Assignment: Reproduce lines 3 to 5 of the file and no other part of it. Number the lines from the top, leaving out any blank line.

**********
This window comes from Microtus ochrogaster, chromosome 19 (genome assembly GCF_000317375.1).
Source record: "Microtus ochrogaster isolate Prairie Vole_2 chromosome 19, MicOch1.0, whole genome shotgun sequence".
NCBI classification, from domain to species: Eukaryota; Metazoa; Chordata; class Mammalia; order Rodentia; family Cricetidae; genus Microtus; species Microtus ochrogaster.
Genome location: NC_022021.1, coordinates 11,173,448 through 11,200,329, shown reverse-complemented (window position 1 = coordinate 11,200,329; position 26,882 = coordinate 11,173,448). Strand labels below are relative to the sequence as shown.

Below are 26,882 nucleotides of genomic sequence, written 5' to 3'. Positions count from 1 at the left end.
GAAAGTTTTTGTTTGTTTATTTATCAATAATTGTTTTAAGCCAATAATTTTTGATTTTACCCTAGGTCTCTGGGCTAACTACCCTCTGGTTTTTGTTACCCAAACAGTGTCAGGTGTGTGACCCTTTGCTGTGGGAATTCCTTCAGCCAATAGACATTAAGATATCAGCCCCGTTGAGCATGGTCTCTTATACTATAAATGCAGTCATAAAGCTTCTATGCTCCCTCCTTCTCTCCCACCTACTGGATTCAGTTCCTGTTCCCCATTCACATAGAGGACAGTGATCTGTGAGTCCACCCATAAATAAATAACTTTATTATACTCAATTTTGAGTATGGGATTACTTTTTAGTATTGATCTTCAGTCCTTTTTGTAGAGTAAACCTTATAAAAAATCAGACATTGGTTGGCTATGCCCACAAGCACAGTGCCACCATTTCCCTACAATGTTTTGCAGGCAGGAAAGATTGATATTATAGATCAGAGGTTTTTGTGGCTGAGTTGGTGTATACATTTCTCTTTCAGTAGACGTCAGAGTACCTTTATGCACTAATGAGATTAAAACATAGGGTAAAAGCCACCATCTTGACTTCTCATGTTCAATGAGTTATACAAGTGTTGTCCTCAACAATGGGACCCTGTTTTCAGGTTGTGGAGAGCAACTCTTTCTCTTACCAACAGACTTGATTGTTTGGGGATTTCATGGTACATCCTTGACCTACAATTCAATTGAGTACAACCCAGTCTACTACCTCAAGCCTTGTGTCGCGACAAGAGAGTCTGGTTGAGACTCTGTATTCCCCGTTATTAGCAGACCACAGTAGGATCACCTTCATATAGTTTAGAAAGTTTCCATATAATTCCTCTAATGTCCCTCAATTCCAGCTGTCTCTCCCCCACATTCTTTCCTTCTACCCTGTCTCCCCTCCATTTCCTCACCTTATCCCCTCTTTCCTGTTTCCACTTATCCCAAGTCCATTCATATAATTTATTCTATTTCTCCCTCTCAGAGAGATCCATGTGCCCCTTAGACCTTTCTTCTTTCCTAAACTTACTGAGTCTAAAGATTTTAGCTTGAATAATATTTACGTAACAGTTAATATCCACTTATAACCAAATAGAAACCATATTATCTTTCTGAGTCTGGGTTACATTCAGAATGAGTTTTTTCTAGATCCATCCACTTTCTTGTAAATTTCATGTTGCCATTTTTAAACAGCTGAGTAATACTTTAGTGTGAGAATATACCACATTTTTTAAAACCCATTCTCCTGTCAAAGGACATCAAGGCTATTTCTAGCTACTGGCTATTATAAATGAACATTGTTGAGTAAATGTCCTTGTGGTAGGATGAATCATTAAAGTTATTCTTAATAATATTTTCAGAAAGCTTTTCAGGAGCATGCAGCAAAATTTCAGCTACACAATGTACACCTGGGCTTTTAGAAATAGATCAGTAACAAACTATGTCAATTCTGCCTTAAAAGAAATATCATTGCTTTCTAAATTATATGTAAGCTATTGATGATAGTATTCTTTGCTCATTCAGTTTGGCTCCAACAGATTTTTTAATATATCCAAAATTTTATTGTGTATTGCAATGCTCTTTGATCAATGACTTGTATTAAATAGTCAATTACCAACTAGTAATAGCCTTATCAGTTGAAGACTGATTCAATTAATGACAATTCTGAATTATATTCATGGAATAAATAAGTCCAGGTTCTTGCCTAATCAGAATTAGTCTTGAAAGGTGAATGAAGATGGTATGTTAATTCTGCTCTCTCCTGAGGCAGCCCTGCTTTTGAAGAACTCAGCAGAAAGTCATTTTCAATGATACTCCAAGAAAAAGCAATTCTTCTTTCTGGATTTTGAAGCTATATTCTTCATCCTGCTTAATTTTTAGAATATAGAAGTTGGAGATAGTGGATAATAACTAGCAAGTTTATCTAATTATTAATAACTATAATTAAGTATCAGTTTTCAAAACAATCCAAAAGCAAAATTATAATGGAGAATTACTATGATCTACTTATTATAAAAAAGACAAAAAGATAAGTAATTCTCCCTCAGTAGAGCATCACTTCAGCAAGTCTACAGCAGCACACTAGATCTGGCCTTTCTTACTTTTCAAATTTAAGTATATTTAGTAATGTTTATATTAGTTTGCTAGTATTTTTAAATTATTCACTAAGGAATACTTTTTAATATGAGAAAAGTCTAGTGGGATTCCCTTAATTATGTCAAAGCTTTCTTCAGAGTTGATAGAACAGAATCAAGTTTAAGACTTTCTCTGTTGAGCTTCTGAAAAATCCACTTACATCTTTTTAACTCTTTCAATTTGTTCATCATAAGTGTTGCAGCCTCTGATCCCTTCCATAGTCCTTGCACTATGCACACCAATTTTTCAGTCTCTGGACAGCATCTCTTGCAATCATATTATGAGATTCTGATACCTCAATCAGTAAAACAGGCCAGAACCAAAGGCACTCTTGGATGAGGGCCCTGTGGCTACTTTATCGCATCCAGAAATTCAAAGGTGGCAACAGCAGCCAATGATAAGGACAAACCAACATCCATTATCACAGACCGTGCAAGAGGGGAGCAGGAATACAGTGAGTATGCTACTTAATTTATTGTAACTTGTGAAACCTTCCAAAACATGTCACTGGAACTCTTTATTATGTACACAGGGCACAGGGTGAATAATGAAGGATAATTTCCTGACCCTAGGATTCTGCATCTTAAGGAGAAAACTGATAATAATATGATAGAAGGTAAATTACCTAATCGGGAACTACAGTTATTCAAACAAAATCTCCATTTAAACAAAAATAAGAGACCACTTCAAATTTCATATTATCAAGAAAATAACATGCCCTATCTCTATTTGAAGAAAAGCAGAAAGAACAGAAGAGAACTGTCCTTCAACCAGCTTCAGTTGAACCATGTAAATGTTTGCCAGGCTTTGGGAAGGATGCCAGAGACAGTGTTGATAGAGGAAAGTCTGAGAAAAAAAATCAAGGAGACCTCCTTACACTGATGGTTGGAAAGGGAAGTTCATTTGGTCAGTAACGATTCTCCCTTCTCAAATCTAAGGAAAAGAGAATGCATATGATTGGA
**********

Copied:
NCBI classification, from domain to species: Eukaryota; Metazoa; Chordata; class Mammalia; order Rodentia; family Cricetidae; genus Microtus; species Microtus ochrogaster.
Genome location: NC_022021.1, coordinates 11,173,448 through 11,200,329, shown reverse-complemented (window position 1 = coordinate 11,200,329; position 26,882 = coordinate 11,173,448). Strand labels below are relative to the sequence as shown.

Below are 26,882 nucleotides of genomic sequence, written 5' to 3'. Positions count from 1 at the left end.